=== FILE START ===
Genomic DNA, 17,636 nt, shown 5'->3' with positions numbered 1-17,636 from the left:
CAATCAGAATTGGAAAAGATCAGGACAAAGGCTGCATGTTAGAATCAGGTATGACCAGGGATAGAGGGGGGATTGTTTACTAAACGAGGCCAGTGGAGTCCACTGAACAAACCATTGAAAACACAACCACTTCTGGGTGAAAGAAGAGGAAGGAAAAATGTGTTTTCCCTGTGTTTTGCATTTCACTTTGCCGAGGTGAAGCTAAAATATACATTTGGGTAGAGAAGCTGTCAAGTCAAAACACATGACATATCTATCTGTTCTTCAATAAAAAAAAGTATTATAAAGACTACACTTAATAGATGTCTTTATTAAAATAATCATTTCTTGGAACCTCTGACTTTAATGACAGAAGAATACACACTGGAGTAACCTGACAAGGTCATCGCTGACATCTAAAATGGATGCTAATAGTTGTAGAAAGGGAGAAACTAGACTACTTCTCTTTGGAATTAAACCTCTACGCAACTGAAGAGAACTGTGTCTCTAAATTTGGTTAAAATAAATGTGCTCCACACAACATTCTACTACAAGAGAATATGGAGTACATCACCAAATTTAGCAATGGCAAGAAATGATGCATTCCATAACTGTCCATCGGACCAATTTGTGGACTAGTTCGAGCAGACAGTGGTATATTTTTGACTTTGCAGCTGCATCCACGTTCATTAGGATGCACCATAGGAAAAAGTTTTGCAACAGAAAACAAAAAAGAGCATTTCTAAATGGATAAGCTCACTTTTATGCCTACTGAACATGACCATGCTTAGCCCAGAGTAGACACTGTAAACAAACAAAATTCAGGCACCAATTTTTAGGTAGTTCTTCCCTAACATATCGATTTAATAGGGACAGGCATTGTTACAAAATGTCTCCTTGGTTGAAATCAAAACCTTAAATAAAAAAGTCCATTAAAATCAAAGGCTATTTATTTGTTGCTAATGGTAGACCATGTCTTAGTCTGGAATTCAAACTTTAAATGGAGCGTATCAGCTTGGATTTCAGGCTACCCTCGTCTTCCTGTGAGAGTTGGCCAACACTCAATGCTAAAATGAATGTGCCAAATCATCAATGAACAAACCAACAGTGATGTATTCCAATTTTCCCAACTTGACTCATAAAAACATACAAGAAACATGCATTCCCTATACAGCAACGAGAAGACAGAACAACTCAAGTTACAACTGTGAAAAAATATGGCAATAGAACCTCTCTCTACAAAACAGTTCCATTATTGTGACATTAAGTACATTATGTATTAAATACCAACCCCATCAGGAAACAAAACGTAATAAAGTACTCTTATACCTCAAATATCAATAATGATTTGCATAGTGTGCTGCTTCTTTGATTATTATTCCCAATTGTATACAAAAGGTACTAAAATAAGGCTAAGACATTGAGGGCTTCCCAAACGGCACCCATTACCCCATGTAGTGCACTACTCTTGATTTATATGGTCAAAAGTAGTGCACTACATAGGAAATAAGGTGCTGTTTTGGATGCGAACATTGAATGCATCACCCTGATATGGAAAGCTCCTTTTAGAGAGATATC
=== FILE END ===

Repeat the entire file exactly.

Genomic DNA, 17,636 nt, shown 5'->3' with positions numbered 1-17,636 from the left:
CAATCAGAATTGGAAAAGATCAGGACAAAGGCTGCATGTTAGAATCAGGTATGACCAGGGATAGAGGGGGGATTGTTTACTAAACGAGGCCAGTGGAGTCCACTGAACAAACCATTGAAAACACAACCACTTCTGGGTGAAAGAAGAGGAAGGAAAAATGTGTTTTCCCTGTGTTTTGCATTTCACTTTGCCGAGGTGAAGCTAAAATATACATTTGGGTAGAGAAGCTGTCAAGTCAAAACACATGACATATCTATCTGTTCTTCAATAAAAAAAAGTATTATAAAGACTACACTTAATAGATGTCTTTATTAAAATAATCATTTCTTGGAACCTCTGACTTTAATGACAGAAGAATACACACTGGAGTAACCTGACAAGGTCATCGCTGACATCTAAAATGGATGCTAATAGTTGTAGAAAGGGAGAAACTAGACTACTTCTCTTTGGAATTAAACCTCTACGCAACTGAAGAGAACTGTGTCTCTAAATTTGGTTAAAATAAATGTGCTCCACACAACATTCTACTACAAGAGAATATGGAGTACATCACCAAATTTAGCAATGGCAAGAAATGATGCATTCCATAACTGTCCATCGGACCAATTTGTGGACTAGTTCGAGCAGACAGTGGTATATTTTTGACTTTGCAGCTGCATCCACGTTCATTAGGATGCACCATAGGAAAAAGTTTTGCAACAGAAAACAAAAAAGAGCATTTCTAAATGGATAAGCTCACTTTTATGCCTACTGAACATGACCATGCTTAGCCCAGAGTAGACACTGTAAACAAACAAAATTCAGGCACCAATTTTTAGGTAGTTCTTCCCTAACATATCGATTTAATAGGGACAGGCATTGTTACAAAATGTCTCCTTGGTTGAAATCAAAACCTTAAATAAAAAAGTCCATTAAAATCAAAGGCTATTTATTTGTTGCTAATGGTAGACCATGTCTTAGTCTGGAATTCAAACTTTAAATGGAGCGTATCAGCTTGGATTTCAGGCTACCCTCGTCTTCCTGTGAGAGTTGGCCAACACTCAATGCTAAAATGAATGTGCCAAATCATCAATGAACAAACCAACAGTGATGTATTCCAATTTTCCCAACTTGACTCATAAAAACATACAAGAAACATGCATTCCCTATACAGCAACGAGAAGACAGAACAACTCAAGTTACAACTGTGAAAAAATATGGCAATAGAACCTCTCTCTACAAAACAGTTCCATTATTGTGACATTAAGTACATTATGTATTAAATACCAACCCCATCAGGAAACAAAACGTAATAAAGTACTCTTATACCTCAAATATCAATAATGATTTGCATAGTGTGCTGCTTCTTTGATTATTATTCCCAATTGTATACAAAAGGTACTAAAATAAGGCTAAGACATTGAGGGCTTCCCAAACGGCACCCATTACCCCATGTAGTGCACTACTCTTGATTTATATGGTCAAAAGTAGTGCACTACATAGGAAATAAGGTGCTGTTTTGGATGCGAACATTGAATGCATCACCCTGATATGGAAAGCTCCTTTTAGAGAGATATC